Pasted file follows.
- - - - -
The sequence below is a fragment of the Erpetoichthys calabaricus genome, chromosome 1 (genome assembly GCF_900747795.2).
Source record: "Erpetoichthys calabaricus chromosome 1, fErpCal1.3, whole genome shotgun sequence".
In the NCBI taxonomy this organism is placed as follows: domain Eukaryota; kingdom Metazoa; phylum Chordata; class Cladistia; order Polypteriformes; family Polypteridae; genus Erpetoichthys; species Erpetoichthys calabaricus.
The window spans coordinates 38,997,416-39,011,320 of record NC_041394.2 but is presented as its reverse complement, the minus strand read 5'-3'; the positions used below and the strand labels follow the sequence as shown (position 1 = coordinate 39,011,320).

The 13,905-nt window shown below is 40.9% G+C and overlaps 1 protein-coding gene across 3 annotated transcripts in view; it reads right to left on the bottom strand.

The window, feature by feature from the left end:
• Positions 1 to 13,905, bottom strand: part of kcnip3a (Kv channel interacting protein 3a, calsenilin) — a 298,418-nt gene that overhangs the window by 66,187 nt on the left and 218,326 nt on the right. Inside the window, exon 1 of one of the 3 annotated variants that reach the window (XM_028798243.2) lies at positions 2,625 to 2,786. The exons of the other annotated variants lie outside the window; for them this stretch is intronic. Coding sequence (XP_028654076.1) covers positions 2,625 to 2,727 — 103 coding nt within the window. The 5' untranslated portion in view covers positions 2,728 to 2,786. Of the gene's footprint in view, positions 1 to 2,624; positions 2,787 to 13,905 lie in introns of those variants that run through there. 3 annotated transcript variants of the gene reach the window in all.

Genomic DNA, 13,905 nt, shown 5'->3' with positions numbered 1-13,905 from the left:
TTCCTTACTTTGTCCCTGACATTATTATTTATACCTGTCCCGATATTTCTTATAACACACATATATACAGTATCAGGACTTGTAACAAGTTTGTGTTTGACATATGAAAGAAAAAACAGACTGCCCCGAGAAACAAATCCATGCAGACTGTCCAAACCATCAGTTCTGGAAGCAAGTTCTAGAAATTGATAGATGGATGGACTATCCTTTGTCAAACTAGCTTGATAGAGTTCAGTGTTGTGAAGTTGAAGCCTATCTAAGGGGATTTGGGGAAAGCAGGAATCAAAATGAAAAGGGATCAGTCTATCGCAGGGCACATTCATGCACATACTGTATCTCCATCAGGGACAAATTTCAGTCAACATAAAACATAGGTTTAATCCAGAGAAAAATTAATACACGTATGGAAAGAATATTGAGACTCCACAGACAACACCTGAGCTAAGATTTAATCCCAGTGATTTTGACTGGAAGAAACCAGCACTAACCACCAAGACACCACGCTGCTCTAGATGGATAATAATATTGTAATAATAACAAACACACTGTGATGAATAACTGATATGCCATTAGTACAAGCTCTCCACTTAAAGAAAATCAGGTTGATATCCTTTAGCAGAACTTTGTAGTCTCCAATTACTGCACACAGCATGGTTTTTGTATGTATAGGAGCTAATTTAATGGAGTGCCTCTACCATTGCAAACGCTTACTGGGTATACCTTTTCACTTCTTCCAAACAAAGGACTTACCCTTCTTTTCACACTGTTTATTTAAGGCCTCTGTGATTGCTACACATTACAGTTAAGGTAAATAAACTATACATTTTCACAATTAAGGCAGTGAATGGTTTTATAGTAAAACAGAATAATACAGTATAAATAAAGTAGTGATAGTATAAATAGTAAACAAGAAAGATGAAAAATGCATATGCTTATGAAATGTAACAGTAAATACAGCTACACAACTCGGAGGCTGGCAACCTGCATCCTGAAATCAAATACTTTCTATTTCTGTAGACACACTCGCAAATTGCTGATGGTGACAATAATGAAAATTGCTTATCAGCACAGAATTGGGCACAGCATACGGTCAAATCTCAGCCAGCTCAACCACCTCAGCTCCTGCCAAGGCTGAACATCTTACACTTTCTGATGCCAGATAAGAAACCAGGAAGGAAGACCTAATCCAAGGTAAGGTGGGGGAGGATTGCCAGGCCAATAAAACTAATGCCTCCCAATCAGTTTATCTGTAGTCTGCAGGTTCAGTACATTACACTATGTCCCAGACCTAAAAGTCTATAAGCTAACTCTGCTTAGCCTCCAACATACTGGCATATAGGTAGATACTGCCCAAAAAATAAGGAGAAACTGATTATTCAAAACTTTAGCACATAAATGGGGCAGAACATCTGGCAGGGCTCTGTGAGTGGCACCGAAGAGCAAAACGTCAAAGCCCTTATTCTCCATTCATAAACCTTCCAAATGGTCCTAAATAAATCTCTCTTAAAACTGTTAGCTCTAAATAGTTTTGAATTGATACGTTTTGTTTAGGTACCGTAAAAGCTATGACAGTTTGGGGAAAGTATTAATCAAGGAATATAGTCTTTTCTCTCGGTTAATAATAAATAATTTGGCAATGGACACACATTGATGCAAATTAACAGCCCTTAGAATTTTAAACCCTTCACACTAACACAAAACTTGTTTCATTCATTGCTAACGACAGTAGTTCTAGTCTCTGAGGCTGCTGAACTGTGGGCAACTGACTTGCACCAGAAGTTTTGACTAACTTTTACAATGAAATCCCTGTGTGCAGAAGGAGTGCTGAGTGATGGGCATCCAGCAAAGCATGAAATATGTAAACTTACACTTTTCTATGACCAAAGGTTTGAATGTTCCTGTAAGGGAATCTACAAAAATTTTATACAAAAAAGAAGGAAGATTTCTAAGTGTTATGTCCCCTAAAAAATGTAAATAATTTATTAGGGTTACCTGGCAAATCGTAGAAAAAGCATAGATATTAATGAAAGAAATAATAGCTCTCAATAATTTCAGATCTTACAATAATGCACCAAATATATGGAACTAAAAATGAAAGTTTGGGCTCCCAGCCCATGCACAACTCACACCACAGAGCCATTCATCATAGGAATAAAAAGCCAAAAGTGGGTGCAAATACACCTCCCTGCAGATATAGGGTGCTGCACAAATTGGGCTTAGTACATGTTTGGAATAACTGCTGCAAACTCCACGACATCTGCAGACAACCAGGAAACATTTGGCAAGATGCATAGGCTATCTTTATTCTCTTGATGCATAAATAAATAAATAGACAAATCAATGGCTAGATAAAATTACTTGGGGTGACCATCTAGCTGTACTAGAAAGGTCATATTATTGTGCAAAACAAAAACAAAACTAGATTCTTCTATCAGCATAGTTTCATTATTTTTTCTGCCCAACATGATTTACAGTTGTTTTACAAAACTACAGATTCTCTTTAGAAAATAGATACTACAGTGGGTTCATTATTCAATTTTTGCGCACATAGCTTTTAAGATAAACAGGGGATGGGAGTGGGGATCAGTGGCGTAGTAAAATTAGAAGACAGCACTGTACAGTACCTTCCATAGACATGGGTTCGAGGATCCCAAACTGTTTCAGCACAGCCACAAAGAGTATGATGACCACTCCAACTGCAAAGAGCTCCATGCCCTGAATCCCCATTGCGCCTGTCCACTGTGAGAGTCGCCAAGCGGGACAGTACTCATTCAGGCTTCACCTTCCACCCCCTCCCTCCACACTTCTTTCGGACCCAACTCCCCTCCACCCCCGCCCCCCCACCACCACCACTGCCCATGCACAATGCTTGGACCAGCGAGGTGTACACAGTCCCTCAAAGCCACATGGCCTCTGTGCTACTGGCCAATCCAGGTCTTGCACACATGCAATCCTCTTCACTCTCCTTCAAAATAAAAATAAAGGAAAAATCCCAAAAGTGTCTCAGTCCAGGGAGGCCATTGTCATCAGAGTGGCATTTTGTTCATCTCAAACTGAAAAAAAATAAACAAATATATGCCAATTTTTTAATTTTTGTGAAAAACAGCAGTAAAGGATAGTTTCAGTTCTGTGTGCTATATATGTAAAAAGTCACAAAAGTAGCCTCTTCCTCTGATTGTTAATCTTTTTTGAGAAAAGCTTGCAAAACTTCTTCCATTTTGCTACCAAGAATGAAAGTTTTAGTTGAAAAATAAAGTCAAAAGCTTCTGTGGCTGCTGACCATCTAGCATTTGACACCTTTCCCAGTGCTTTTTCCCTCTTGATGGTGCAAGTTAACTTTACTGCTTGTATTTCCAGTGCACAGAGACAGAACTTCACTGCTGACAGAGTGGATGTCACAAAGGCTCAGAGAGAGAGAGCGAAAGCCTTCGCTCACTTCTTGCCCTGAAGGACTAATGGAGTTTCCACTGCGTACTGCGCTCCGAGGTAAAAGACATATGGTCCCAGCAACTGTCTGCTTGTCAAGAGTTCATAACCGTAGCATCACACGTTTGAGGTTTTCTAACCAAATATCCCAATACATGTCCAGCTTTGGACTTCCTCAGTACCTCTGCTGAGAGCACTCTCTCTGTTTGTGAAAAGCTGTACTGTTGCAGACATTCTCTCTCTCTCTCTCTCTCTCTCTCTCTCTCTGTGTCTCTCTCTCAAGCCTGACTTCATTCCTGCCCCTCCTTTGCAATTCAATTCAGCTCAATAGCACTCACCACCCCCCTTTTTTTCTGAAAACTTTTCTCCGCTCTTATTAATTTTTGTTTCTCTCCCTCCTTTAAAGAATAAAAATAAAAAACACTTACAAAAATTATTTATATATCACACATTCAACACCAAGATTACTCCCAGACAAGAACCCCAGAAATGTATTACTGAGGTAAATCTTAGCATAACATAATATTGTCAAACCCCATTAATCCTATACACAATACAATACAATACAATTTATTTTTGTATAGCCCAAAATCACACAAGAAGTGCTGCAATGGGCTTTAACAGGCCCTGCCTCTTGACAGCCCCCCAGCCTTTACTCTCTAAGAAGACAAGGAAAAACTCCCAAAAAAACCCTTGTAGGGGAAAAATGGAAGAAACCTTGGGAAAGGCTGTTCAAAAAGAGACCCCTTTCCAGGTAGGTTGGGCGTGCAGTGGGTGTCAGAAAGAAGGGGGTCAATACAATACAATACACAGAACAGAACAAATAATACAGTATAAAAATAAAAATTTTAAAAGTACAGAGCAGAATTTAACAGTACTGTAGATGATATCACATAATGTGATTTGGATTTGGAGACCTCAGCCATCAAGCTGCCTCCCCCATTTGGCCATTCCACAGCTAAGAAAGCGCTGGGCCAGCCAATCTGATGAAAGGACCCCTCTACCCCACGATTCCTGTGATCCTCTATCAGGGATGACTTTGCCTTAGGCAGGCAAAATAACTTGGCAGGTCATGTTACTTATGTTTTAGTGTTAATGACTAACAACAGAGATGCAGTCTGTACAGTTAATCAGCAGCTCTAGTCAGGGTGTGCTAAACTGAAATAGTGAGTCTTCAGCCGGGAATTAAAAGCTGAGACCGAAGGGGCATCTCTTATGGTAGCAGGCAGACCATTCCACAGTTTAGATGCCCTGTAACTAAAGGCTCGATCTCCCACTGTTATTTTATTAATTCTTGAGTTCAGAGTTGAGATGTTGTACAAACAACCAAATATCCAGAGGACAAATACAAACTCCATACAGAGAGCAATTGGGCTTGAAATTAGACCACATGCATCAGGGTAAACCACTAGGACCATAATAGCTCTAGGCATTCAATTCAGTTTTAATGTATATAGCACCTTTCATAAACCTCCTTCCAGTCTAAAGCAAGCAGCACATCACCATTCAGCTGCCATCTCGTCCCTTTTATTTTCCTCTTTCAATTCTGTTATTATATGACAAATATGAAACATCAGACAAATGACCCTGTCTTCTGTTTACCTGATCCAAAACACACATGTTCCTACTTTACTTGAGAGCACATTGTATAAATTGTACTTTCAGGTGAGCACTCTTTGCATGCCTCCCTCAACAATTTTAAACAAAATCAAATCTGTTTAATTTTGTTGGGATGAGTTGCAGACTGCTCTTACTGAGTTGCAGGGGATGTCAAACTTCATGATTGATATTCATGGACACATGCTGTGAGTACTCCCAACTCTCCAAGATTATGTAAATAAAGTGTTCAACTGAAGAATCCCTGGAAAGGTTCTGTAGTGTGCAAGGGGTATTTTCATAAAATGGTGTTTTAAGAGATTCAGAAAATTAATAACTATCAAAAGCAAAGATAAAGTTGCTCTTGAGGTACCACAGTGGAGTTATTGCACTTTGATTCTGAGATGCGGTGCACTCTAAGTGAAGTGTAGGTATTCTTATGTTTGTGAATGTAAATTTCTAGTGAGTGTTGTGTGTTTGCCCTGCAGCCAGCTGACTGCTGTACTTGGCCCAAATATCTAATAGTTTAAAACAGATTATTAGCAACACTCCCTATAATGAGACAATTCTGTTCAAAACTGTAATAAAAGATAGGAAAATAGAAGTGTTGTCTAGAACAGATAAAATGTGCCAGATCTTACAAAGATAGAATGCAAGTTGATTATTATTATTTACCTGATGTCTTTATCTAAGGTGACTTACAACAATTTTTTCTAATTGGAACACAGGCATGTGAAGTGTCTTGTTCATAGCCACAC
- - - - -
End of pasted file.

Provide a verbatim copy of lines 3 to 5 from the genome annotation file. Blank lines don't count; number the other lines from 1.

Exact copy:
In the NCBI taxonomy this organism is placed as follows: domain Eukaryota; kingdom Metazoa; phylum Chordata; class Cladistia; order Polypteriformes; family Polypteridae; genus Erpetoichthys; species Erpetoichthys calabaricus.
The window spans coordinates 38,997,416-39,011,320 of record NC_041394.2 but is presented as its reverse complement, the minus strand read 5'-3'; the positions used below and the strand labels follow the sequence as shown (position 1 = coordinate 39,011,320).

The 13,905-nt window shown below is 40.9% G+C and overlaps 1 protein-coding gene across 3 annotated transcripts in view; it reads right to left on the bottom strand.